D&O Insurer Off The Hook In Capitol Bancorp Suit: 6th Circ.

    A split Sixth Circuit panel found Tuesday that Indian Harbor Insurance does not have to cover former officers of bankrupt Capitol Bancorp from an $18.8 million suit by the liquidation trustee, saying the pre- and post-Chapter 11 bank are the same entity for the purpose of the policy.

    Texas Ruling Clamps Down On Policyholders' Pretrial Pacts

    After the Texas Supreme Court let an insurance company retry a coverage dispute because an insured's underlying construction defect loss didn't result from a "fully adversarial" trial, policyholders will think twice about striking pretrial deals designed to eliminate their financial stake in litigation, attorneys say.

    Real Estate Rumors: Cohen Clair, PGIM, Sentinel

    Cohen Clair Lans Greifer Thorpe & Rottenstreich LLP is said to have renewed its lease for space in New York's Lipstick Building, PGIM Real Estate has reportedly bought a Trader Joe's-anchored Florida shopping center for $49.2 million with financing from New York Life, and Sentinel Real Estate is said to have sold a Brooklyn rental building for $33 million.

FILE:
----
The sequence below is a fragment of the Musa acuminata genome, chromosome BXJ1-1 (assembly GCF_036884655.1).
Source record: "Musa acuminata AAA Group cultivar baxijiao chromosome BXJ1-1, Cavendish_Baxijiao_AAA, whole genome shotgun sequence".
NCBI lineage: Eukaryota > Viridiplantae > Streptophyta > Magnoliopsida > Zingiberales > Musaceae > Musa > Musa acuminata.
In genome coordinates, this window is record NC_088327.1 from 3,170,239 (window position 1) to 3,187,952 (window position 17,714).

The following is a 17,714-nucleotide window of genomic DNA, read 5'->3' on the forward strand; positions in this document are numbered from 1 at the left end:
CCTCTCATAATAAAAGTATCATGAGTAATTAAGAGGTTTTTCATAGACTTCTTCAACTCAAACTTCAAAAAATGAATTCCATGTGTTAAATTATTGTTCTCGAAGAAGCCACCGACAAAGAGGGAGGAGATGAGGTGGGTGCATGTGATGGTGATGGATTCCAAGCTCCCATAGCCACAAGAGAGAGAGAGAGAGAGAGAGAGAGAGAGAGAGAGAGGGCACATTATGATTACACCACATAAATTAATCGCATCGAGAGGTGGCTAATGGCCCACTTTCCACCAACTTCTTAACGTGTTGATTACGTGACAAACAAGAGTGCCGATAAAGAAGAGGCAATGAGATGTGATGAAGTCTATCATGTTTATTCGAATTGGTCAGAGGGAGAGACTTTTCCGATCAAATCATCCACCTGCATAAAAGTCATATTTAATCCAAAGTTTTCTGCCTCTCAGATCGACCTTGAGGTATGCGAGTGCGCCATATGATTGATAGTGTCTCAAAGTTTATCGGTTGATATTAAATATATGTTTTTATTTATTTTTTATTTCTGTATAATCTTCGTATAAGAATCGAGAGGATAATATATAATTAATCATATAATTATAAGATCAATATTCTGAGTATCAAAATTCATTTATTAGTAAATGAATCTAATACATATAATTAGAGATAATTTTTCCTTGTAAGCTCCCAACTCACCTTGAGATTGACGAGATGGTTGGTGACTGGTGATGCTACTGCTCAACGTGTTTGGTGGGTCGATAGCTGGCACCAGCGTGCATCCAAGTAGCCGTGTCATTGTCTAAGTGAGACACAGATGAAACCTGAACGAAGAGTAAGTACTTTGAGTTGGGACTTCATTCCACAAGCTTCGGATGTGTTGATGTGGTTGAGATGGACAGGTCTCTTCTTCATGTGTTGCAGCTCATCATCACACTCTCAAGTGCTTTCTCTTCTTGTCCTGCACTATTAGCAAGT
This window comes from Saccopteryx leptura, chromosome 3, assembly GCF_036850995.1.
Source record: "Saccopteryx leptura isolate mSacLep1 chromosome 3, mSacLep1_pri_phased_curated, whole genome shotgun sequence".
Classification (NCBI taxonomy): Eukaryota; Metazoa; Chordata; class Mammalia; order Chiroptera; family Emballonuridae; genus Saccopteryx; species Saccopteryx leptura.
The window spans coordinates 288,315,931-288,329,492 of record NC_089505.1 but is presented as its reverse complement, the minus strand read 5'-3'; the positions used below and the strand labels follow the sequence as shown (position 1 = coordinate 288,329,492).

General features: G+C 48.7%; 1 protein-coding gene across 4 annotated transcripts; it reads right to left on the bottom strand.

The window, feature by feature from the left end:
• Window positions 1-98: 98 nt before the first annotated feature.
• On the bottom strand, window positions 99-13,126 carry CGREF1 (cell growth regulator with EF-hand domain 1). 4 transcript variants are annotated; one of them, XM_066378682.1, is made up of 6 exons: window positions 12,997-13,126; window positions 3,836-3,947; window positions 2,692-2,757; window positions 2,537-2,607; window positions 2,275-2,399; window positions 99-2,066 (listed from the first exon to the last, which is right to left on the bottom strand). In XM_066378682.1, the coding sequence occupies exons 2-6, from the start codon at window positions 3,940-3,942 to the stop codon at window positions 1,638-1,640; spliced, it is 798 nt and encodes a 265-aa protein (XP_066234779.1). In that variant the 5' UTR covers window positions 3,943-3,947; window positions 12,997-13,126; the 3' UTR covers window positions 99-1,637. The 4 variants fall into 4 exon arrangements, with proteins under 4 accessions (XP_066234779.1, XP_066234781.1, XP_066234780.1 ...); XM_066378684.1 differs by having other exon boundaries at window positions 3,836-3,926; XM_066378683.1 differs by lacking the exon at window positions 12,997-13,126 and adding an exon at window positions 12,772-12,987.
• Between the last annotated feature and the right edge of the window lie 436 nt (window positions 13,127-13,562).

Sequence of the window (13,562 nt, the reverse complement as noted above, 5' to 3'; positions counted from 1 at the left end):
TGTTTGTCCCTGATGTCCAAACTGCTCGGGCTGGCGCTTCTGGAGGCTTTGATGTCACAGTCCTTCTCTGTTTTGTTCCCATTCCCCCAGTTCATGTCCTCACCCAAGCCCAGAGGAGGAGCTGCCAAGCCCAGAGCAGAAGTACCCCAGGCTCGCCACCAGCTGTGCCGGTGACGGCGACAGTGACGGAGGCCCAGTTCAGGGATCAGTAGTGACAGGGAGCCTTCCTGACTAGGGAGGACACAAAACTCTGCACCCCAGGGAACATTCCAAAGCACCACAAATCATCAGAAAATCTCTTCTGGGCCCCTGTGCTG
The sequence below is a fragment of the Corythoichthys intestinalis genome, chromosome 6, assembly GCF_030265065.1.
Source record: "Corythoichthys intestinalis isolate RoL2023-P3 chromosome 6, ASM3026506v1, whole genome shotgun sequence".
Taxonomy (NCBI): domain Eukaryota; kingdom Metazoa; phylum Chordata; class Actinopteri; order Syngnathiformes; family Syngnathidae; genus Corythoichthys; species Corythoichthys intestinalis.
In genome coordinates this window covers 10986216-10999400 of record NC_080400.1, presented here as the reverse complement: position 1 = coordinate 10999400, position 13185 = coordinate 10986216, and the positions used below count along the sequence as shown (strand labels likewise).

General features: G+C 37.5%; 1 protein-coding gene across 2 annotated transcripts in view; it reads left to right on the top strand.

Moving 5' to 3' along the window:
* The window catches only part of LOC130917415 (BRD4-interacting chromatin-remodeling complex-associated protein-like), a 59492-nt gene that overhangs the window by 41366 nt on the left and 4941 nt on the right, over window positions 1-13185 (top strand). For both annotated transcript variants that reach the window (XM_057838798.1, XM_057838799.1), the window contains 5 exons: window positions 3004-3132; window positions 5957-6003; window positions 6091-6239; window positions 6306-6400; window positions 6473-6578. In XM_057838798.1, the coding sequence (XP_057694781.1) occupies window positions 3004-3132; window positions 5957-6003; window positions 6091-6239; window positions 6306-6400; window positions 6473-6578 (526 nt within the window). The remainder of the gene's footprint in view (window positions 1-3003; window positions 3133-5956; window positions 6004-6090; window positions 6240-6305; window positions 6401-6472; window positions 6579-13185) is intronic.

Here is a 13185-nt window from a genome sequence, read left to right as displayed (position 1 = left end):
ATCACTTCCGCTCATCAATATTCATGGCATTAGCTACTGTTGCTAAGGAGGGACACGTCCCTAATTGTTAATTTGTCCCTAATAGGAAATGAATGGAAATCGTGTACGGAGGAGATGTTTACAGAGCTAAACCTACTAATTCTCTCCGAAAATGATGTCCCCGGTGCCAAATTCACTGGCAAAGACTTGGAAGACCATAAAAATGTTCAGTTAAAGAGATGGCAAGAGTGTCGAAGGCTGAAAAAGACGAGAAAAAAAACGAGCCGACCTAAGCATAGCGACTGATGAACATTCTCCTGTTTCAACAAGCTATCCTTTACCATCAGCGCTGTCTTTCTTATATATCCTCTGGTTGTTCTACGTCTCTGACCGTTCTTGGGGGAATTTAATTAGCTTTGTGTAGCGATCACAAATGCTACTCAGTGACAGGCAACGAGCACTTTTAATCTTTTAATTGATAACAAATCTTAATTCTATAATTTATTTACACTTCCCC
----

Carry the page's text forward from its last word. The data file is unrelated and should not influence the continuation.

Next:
4 Signs A Med Mal Defense Atty Should Switch Sides

    Attorneys defending health care providers and insurance companies against medical malpractice suits usually aren't given a choice of which cases to take and often grapple with insurance companies disputing bills or otherwise second-guessing them, prompting some to consider making the switch to the plaintiff's side. Here, one-time defense attorneys who successfully took the leap share four signs it was time for a change.

    Manatt Adds Former Clinton White House Counsel In DC

    Manatt Phelps & Phillips LLP said Tuesday it is bolstering its regulatory and government practice with the addition of a former White House counsel for President Bill Clinton and Arnold & Porter Kaye Scholer LLP veteran who’s worked with technology, financial services, insurance, telecommunications and health care companies.

    How Insurtechs Maximize Profits and Competitive Advantage